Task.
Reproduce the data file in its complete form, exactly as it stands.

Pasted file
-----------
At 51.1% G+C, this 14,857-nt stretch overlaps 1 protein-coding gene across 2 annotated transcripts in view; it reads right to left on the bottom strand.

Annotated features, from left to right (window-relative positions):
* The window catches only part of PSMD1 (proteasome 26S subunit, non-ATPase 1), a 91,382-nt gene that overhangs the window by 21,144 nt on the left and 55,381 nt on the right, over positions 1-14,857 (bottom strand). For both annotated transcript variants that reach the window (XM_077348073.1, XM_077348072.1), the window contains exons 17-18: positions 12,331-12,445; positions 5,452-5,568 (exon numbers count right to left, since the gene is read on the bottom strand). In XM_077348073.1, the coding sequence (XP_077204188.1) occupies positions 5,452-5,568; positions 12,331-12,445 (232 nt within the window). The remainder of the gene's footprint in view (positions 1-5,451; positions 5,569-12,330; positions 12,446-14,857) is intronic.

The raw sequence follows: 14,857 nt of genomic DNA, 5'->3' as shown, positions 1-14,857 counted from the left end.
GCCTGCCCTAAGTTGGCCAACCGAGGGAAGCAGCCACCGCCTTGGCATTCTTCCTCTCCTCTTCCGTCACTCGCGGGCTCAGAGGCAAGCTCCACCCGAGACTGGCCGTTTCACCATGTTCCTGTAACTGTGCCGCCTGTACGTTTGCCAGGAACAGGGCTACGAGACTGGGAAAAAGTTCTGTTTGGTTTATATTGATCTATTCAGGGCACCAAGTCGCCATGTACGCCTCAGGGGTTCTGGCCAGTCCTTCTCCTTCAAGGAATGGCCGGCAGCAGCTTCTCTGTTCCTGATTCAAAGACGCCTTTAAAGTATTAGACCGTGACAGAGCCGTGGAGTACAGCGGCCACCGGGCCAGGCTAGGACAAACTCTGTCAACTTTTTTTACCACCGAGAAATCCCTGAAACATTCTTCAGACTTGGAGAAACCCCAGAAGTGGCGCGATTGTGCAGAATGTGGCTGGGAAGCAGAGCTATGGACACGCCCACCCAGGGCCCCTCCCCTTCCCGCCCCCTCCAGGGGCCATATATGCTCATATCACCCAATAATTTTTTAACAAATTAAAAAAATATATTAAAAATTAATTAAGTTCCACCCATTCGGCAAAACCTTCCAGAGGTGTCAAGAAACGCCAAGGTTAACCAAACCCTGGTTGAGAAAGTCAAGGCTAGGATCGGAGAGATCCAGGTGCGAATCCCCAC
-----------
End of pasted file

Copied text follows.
At 51.1% G+C, this 14,857-nt stretch overlaps 1 protein-coding gene across 2 annotated transcripts in view; it reads right to left on the bottom strand.

Annotated features, from left to right (window-relative positions):
* The window catches only part of PSMD1 (proteasome 26S subunit, non-ATPase 1), a 91,382-nt gene that overhangs the window by 21,144 nt on the left and 55,381 nt on the right, over positions 1-14,857 (bottom strand). For both annotated transcript variants that reach the window (XM_077348073.1, XM_077348072.1), the window contains exons 17-18: positions 12,331-12,445; positions 5,452-5,568 (exon numbers count right to left, since the gene is read on the bottom strand). In XM_077348073.1, the coding sequence (XP_077204188.1) occupies positions 5,452-5,568; positions 12,331-12,445 (232 nt within the window). The remainder of the gene's footprint in view (positions 1-5,451; positions 5,569-12,330; positions 12,446-14,857) is intronic.

The raw sequence follows: 14,857 nt of genomic DNA, 5'->3' as shown, positions 1-14,857 counted from the left end.
GCCTGCCCTAAGTTGGCCAACCGAGGGAAGCAGCCACCGCCTTGGCATTCTTCCTCTCCTCTTCCGTCACTCGCGGGCTCAGAGGCAAGCTCCACCCGAGACTGGCCGTTTCACCATGTTCCTGTAACTGTGCCGCCTGTACGTTTGCCAGGAACAGGGCTACGAGACTGGGAAAAAGTTCTGTTTGGTTTATATTGATCTATTCAGGGCACCAAGTCGCCATGTACGCCTCAGGGGTTCTGGCCAGTCCTTCTCCTTCAAGGAATGGCCGGCAGCAGCTTCTCTGTTCCTGATTCAAAGACGCCTTTAAAGTATTAGACCGTGACAGAGCCGTGGAGTACAGCGGCCACCGGGCCAGGCTAGGACAAACTCTGTCAACTTTTTTTACCACCGAGAAATCCCTGAAACATTCTTCAGACTTGGAGAAACCCCAGAAGTGGCGCGATTGTGCAGAATGTGGCTGGGAAGCAGAGCTATGGACACGCCCACCCAGGGCCCCTCCCCTTCCCGCCCCCTCCAGGGGCCATATATGCTCATATCACCCAATAATTTTTTAACAAATTAAAAAAATATATTAAAAATTAATTAAGTTCCACCCATTCGGCAAAACCTTCCAGAGGTGTCAAGAAACGCCAAGGTTAACCAAACCCTGGTTGAGAAAGTCAAGGCTAGGATCGGAGAGATCCAGGTGCGAATCCCCAC